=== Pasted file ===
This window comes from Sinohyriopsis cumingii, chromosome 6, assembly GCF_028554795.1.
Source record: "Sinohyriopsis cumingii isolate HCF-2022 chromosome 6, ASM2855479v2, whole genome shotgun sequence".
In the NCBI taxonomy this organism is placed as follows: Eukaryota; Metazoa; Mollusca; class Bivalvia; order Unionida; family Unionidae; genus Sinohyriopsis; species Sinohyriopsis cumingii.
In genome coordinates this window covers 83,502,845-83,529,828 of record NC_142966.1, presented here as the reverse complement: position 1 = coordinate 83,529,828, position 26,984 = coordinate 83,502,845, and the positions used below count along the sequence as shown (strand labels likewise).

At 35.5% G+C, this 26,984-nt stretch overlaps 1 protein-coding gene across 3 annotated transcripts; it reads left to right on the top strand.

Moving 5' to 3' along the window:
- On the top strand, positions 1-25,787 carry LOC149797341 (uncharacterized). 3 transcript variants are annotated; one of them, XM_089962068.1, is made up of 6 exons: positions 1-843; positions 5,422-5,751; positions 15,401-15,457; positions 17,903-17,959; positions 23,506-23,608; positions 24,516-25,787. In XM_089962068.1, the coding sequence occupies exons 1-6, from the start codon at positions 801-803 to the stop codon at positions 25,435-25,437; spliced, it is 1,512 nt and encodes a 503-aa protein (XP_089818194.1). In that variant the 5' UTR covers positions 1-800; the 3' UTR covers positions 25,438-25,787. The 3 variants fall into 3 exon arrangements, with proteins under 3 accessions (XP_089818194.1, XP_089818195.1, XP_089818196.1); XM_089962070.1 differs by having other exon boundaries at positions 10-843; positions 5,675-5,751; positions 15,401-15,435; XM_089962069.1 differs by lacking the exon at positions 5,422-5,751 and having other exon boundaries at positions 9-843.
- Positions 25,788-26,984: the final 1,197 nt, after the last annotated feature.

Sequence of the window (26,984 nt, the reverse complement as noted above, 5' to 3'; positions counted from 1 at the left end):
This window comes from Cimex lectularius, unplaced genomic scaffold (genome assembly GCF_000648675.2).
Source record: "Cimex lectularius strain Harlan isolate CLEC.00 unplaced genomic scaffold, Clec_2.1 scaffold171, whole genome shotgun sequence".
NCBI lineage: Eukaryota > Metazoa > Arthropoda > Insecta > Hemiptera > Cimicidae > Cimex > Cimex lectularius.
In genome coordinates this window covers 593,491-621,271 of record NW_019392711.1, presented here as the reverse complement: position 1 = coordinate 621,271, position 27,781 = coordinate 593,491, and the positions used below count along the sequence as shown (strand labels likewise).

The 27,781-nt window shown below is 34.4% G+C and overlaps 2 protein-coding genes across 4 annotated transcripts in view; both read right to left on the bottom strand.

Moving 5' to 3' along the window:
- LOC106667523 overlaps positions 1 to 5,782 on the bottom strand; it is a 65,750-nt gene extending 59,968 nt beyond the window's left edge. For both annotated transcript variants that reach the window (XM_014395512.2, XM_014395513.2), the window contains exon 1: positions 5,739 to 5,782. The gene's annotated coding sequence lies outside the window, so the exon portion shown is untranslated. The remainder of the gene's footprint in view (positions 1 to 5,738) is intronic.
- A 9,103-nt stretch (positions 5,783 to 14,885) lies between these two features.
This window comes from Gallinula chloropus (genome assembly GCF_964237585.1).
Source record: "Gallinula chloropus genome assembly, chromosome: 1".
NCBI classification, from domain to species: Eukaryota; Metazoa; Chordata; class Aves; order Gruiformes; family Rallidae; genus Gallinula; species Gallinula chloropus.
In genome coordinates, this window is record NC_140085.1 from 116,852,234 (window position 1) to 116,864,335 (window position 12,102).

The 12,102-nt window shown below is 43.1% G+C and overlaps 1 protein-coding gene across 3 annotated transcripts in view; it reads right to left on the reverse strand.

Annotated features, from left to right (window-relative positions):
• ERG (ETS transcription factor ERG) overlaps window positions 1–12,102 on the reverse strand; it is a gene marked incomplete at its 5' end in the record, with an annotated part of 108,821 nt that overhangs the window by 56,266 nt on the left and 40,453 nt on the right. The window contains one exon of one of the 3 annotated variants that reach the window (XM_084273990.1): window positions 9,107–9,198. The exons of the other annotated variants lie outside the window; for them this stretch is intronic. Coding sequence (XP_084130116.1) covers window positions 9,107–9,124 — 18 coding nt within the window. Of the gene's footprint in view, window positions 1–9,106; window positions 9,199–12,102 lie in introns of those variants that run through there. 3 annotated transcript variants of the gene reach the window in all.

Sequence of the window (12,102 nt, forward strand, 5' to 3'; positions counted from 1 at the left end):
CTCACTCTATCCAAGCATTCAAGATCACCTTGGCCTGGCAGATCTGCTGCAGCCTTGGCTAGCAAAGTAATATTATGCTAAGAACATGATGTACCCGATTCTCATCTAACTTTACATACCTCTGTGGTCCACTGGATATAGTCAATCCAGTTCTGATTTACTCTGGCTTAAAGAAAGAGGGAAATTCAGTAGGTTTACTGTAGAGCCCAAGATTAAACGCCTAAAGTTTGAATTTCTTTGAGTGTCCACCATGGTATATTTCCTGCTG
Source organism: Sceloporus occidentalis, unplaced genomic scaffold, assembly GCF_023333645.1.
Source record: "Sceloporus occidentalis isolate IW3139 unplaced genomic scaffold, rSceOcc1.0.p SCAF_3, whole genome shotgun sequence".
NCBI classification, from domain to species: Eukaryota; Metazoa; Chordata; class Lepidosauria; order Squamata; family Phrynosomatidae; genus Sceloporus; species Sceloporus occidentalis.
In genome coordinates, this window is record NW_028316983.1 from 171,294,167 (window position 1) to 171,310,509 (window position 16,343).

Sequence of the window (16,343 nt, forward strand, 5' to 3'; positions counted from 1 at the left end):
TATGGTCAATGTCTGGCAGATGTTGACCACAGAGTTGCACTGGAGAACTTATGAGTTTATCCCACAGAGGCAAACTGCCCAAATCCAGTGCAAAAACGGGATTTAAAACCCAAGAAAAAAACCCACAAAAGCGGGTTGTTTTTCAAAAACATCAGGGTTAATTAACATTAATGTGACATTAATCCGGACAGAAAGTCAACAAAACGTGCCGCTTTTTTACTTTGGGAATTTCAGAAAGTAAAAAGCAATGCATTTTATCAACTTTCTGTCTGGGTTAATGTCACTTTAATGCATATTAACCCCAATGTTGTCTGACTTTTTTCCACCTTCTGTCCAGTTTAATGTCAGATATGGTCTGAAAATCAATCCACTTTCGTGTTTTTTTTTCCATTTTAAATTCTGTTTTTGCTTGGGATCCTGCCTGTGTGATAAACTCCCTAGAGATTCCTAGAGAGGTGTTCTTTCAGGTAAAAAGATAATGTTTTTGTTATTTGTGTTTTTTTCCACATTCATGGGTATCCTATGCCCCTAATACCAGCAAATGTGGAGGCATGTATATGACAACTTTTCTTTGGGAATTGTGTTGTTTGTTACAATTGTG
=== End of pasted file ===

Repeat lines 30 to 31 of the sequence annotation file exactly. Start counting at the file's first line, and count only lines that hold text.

In genome coordinates, this window is record NW_028316983.1 from 171,294,167 (window position 1) to 171,310,509 (window position 16,343).

Sequence of the window (16,343 nt, forward strand, 5' to 3'; positions counted from 1 at the left end):